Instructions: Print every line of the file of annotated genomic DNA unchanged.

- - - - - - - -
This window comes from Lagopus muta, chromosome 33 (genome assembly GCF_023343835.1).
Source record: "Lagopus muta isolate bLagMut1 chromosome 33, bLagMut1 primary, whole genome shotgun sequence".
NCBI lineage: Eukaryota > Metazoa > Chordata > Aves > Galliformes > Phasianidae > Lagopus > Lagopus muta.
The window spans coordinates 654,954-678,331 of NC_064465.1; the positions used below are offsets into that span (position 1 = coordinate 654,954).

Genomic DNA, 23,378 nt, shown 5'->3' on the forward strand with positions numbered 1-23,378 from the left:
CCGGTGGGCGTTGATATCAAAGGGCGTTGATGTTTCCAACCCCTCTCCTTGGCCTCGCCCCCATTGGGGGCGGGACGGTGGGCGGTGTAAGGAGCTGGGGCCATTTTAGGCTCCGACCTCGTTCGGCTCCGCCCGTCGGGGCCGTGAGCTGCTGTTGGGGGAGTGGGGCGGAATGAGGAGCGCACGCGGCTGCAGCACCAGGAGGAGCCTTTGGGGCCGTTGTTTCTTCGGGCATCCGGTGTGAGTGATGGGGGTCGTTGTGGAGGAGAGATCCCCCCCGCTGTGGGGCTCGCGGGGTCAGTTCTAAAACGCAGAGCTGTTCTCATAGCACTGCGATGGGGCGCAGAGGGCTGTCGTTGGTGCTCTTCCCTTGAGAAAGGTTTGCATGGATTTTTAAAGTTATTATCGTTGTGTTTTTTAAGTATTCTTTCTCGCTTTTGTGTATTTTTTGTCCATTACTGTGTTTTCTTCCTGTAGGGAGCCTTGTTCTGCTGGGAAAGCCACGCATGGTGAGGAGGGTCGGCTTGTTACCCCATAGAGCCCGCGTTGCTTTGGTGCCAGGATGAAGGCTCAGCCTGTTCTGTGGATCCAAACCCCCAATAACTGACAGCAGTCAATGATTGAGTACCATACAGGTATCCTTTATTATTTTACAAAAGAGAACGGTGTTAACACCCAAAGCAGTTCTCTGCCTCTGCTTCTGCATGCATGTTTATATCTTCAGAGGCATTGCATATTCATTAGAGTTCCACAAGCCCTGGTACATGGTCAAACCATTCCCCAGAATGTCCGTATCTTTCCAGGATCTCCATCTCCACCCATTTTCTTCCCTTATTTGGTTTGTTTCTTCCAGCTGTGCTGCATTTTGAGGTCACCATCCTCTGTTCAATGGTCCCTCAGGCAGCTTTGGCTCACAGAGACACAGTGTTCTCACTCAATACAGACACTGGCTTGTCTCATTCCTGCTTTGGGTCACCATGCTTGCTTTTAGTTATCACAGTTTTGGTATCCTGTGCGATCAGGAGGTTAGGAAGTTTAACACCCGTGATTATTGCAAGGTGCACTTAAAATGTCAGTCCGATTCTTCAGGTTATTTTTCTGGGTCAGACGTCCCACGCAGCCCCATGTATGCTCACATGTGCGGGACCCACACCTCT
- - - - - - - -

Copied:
This window comes from Lagopus muta, chromosome 33 (genome assembly GCF_023343835.1).
Source record: "Lagopus muta isolate bLagMut1 chromosome 33, bLagMut1 primary, whole genome shotgun sequence".
NCBI lineage: Eukaryota > Metazoa > Chordata > Aves > Galliformes > Phasianidae > Lagopus > Lagopus muta.
The window spans coordinates 654,954-678,331 of NC_064465.1; the positions used below are offsets into that span (position 1 = coordinate 654,954).

Genomic DNA, 23,378 nt, shown 5'->3' on the forward strand with positions numbered 1-23,378 from the left:
CCGGTGGGCGTTGATATCAAAGGGCGTTGATGTTTCCAACCCCTCTCCTTGGCCTCGCCCCCATTGGGGGCGGGACGGTGGGCGGTGTAAGGAGCTGGGGCCATTTTAGGCTCCGACCTCGTTCGGCTCCGCCCGTCGGGGCCGTGAGCTGCTGTTGGGGGAGTGGGGCGGAATGAGGAGCGCACGCGGCTGCAGCACCAGGAGGAGCCTTTGGGGCCGTTGTTTCTTCGGGCATCCGGTGTGAGTGATGGGGGTCGTTGTGGAGGAGAGATCCCCCCCGCTGTGGGGCTCGCGGGGTCAGTTCTAAAACGCAGAGCTGTTCTCATAGCACTGCGATGGGGCGCAGAGGGCTGTCGTTGGTGCTCTTCCCTTGAGAAAGGTTTGCATGGATTTTTAAAGTTATTATCGTTGTGTTTTTTAAGTATTCTTTCTCGCTTTTGTGTATTTTTTGTCCATTACTGTGTTTTCTTCCTGTAGGGAGCCTTGTTCTGCTGGGAAAGCCACGCATGGTGAGGAGGGTCGGCTTGTTACCCCATAGAGCCCGCGTTGCTTTGGTGCCAGGATGAAGGCTCAGCCTGTTCTGTGGATCCAAACCCCCAATAACTGACAGCAGTCAATGATTGAGTACCATACAGGTATCCTTTATTATTTTACAAAAGAGAACGGTGTTAACACCCAAAGCAGTTCTCTGCCTCTGCTTCTGCATGCATGTTTATATCTTCAGAGGCATTGCATATTCATTAGAGTTCCACAAGCCCTGGTACATGGTCAAACCATTCCCCAGAATGTCCGTATCTTTCCAGGATCTCCATCTCCACCCATTTTCTTCCCTTATTTGGTTTGTTTCTTCCAGCTGTGCTGCATTTTGAGGTCACCATCCTCTGTTCAATGGTCCCTCAGGCAGCTTTGGCTCACAGAGACACAGTGTTCTCACTCAATACAGACACTGGCTTGTCTCATTCCTGCTTTGGGTCACCATGCTTGCTTTTAGTTATCACAGTTTTGGTATCCTGTGCGATCAGGAGGTTAGGAAGTTTAACACCCGTGATTATTGCAAGGTGCACTTAAAATGTCAGTCCGATTCTTCAGGTTATTTTTCTGGGTCAGACGTCCCACGCAGCCCCATGTATGCTCACATGTGCGGGACCCACACCTCT